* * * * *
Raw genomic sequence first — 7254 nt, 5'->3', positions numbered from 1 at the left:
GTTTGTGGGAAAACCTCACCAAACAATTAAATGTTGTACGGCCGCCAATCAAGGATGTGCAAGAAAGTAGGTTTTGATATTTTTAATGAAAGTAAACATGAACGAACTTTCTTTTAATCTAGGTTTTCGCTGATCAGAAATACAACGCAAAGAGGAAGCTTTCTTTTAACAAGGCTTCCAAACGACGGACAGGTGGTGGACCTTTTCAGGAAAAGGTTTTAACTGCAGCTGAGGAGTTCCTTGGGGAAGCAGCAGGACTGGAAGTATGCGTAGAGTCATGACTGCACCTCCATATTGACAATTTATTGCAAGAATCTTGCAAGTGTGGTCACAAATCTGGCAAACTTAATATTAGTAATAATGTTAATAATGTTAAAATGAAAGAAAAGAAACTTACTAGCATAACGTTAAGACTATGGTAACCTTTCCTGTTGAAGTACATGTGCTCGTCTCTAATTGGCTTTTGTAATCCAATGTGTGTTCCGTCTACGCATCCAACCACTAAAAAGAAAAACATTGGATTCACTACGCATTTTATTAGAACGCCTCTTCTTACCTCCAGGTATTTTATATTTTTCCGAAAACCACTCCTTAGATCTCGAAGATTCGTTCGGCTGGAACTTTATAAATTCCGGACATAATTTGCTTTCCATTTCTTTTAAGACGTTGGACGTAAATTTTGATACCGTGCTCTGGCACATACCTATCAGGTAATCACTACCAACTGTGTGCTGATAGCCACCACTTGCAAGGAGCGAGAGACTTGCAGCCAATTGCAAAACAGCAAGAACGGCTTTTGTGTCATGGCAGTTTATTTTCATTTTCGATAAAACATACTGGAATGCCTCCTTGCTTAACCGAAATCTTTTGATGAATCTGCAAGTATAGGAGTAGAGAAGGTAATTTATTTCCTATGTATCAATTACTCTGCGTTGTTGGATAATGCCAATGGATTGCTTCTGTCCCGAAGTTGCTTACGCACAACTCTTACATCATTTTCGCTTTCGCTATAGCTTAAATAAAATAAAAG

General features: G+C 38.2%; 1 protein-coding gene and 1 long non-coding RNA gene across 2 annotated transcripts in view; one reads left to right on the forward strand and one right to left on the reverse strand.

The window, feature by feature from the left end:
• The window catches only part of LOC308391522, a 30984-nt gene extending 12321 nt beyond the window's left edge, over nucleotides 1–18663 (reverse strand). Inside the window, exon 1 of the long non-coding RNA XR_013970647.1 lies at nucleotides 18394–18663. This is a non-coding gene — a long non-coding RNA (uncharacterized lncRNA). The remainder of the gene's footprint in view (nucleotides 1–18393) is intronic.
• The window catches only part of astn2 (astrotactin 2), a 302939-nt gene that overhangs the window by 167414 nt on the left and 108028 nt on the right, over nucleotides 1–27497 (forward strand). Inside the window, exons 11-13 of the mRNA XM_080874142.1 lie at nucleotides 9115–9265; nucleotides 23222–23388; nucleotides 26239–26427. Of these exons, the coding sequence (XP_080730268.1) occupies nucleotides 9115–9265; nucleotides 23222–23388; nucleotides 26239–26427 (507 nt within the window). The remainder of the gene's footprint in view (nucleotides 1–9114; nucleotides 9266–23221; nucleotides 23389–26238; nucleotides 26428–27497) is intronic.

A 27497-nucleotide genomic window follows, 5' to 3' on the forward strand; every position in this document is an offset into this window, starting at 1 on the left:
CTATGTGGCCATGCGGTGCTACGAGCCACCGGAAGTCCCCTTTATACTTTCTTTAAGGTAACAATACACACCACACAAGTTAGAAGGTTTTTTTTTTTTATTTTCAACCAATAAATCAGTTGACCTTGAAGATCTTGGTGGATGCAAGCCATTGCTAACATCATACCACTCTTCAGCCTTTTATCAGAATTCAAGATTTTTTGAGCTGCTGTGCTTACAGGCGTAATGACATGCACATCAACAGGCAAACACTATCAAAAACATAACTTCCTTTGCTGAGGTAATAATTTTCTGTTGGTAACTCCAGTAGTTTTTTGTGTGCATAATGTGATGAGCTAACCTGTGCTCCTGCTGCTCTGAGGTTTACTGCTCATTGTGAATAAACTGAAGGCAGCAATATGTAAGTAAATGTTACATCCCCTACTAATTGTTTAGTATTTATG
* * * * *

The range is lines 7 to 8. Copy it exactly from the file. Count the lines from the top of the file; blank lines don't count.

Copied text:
A 27497-nucleotide genomic window follows, 5' to 3' on the forward strand; every position in this document is an offset into this window, starting at 1 on the left:
CTATGTGGCCATGCGGTGCTACGAGCCACCGGAAGTCCCCTTTATACTTTCTTTAAGGTAACAATACACACCACACAAGTTAGAAGGTTTTTTTTTTTTATTTTCAACCAATAAATCAGTTGACCTTGAAGATCTTGGTGGATGCAAGCCATTGCTAACATCATACCACTCTTCAGCCTTTTATCAGAATTCAAGATTTTTTGAGCTGCTGTGCTTACAGGCGTAATGACATGCACATCAACAGGCAAACACTATCAAAAACATAACTTCCTTTGCTGAGGTAATAATTTTCTGTTGGTAACTCCAGTAGTTTTTTGTGTGCATAATGTGATGAGCTAACCTGTGCTCCTGCTGCTCTGAGGTTTACTGCTCATTGTGAATAAACTGAAGGCAGCAATATGTAAGTAAATGTTACATCCCCTACTAATTGTTTAGTATTTATG